Monday, April 26, 2021

"My Lula Gal" And "Bang Bang Lulu" - Information With Some Clean And Some Sanitized Examples)

Edited by Azizi Powell

This post is part of an ongoing pancocojams series on Old Time music sources for the large family of "Miss Susie Had A Steamboat" and Miss Lucy Had A Baby" children's playground rhymes.

This pancocojams post presents information about and examples of the Old Time song/ rhymes entitled "My Lula Gal". This pancocojams post also presents information about and a few examples of the dirty (explicit) rhymes and song entitled 
"Bang Bang Lulu". 

The content of this post is presented for folkloric and cultural purposes. 

Thanks to the unknown composers of these rhymes and songs and thanks also to all those who are quoted in this post.
Click for a
2013 pancocojams post entitled "Similarities & Differences Between "Bang Bang Lulu" & "Miss Lucy Had A Steamboat".

Also, click for the closely related pancocojams post entitled 
"My Lula Gal" And "Bang Bang Lulu" - Information With Some Clean And Some Sanitized Examples)

" "Bang Bang Lulu" is a traditional American song with many variations. It derives from older songs most commonly known as "Bang Bang Rosie" in Ireland, "Bang Away Lulu" in Appalachia,[1] and "My Lula Gal" in the West.[2][6] The form "Bang Bang Lulu" became widespread in the United States from its use as a cadence during the World Wars. The song uses the tune of "Goodnight, Ladies".

Traditional song

All versions concern a woman and her various lovers. The early forms were sometimes very directly crude, violent, or infanticidal.[7] Published versions probably drastically understate the song's popularity,[1] particularly since the first mentions allude to 78[8] or 900[9] additional verses unfit for printing. Robert Gordon, the first head of the Library of Congress's Archive of American Folk Song, included his variants of Lulu among the "Inferno" section which was excluded from the library's general collection for its "bawdy and scatological subject matter".[10]

One verse appeared in Owen Wister's 1902 novel on p. 96 The Virginian:[8]
"If you go to monkey with my Looloo girl,
I'll tell you what I'll do:
I'll carve out your heart with my razor, AND
I'll shoot you with my pistol, too—

Nine appeared in Carl Sandburg's 1927 American Songbag among its "Railroad and Work Gangs" songs, including Wister's and:[9]

My Lulu hugged and kissed me,
She wrung my hand and cried,
She said I was the sweetest thing
That ever lived or died.[11]

My Lulu's tall and slender,
My Lulu gal's tall and slim;
But the only thing that satisfies her
Is a good big drink of gin.

My Lulu gal's a daisy,
She wears a big white hat;
I bet your life when I'm in town
The dudes all hit the flat.

I ain't goin' to work on the railroad,
I ain't goin' to lie in jail,
But I'm goin' down to Cheyenne town
To live with my Lulu gal.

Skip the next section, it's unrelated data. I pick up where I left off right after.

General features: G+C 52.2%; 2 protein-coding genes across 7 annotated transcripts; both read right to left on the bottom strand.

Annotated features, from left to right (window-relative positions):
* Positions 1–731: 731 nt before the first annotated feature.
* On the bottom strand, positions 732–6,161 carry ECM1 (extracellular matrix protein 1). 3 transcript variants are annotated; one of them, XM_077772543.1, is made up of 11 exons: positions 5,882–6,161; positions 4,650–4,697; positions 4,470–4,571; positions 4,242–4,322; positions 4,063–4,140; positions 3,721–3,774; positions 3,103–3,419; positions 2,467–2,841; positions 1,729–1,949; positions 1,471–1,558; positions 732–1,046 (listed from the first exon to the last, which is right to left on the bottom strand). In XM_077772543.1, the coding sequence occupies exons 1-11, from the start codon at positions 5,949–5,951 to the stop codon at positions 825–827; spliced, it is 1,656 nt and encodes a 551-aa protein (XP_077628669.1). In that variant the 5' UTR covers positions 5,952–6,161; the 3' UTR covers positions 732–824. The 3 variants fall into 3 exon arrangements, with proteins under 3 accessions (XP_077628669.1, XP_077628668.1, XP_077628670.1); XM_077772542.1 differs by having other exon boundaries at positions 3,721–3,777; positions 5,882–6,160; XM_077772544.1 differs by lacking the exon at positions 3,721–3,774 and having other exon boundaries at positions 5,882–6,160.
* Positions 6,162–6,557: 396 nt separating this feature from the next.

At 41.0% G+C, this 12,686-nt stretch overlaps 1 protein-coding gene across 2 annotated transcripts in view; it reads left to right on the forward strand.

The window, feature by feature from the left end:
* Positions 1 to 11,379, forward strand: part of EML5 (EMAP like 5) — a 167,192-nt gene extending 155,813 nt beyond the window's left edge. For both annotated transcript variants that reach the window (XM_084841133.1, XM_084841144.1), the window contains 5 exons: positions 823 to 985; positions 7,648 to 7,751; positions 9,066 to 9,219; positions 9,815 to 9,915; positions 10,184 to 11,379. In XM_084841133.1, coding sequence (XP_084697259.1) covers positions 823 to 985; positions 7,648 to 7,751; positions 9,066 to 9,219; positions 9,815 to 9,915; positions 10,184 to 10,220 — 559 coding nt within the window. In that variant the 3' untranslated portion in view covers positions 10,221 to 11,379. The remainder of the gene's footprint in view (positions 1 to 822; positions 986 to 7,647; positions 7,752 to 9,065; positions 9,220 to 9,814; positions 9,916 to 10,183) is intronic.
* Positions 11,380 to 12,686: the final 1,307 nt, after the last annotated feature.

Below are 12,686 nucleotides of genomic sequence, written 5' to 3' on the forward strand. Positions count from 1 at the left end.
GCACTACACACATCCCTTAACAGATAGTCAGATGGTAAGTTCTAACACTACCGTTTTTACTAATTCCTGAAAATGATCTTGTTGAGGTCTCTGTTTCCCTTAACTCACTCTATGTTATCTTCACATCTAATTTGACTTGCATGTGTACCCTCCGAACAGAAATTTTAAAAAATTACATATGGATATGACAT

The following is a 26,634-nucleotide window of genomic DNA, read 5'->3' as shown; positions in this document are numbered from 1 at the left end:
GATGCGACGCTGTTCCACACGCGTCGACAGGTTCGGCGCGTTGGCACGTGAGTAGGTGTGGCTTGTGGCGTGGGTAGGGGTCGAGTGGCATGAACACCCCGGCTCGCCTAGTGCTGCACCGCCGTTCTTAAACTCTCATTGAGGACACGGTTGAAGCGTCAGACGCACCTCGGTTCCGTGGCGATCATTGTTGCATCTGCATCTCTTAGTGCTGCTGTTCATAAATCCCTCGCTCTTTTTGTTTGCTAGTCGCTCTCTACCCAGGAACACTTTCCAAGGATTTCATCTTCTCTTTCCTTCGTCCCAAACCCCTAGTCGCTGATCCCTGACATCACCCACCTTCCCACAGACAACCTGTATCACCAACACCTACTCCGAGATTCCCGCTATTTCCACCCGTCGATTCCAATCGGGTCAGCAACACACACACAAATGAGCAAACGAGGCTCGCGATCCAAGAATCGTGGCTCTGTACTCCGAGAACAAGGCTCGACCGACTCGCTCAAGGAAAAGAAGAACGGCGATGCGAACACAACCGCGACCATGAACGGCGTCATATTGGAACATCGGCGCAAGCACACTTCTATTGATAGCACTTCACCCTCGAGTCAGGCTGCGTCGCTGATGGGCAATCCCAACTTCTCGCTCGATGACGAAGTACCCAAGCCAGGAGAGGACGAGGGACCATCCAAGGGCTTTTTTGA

My Lulu, she's an angel,
Only she aint got no wings.
I guess I'll get her a wedding ring,
When the grass gets green next spring.

My Lulu, she's a dandy,
She stands and drinks like a man,
She calls for gin and brandy,
And she doesn't give a damn.

Engineer blowed the whistle,
Fireman rang the bell,
Lulu, in a pink kimona
Says, "Baby, oh fare you well."

I seen my Lulu in the springtime,
I seen her in the fall;
She wrote me a letter in the winter time,
Says, "Good-bye, honey," that's all.

Sandburg credited many of the verses he knew as derived from the 17th-century Scotch song "Way Up on Clinch Mountain",[12] now usually known as "Rye Whiskey".

Roy Acuff and his Crazy Tennesseans recorded "When Lulu's Gone" under the pseudonym of the Bang Boys in 1936.[13] Another version—"Lulu"—was recorded by Oscar Brand on his 1958 Old Time Bawdy Sea Shanties. Verses from this song also developed into "Roll in My Sweet Baby's Arms", recorded by Bill Monroe and Flatt & Scruggs and many others after them.[2]

Military cadences

Most military cadences suggested explicit rhymes but skipped back to the chorus rather than complete them:


...Lulu has two boyfriends
Both of them are rich
One's the son of a banker
The others a son of a

Bang bang Lulu
Lulu's gone away
Who's gonna bang bang Lulu
while Lulu's gone away?

...Lulu has a bicycle(whoa)
the seat's on back to front
Every time she sits on it
It goes right up her

Bang bang Lulu
Lulu's gone away
Who's gonna bang bang Lulu
while Lulu's gone away?



A Calypso version of the military cadences was recorded by The Merrymen on their 1967 album Sing And Swing With The Merrymen. From there, the song was recorded by early Ska musicians like Lloyd Charmers in the 1970s and then later covered by various pop artists including Goombay Dance Band and Boney M.


Boney M. version

"Bang Bang Lulu" was a 1986 single by the German band Boney M. It was taken from their final album, the 1985 Eye Dance. The single failed to chart, and the group—having disbanded after their 10th anniversary—didn't promote it. It was originally intended for Liz Mitchell to sing, but she found the lyrics vulgar and refused to do it. Instead, Reggie Tsiboe did the lead vocals, backed by session singers Amy and Elaine Goff.


References/ citations


Talley, Thomas. Negro Folk Rhymes: Wise and Otherwise, p. 131. Macmillan Co. (New York), 1922. Accessed 13 Jan 2014.


Other titles include "Bang Bang";[3] "When Lulu's Gone"; "Bang Away, My Lulu"; "She Is a Lulu";[4] "She hugged me and kissed me";[5] or versions with the name replaced by Lu Lu, Rosie, Suzie, Lula, & al.[4]”…



Written by traditional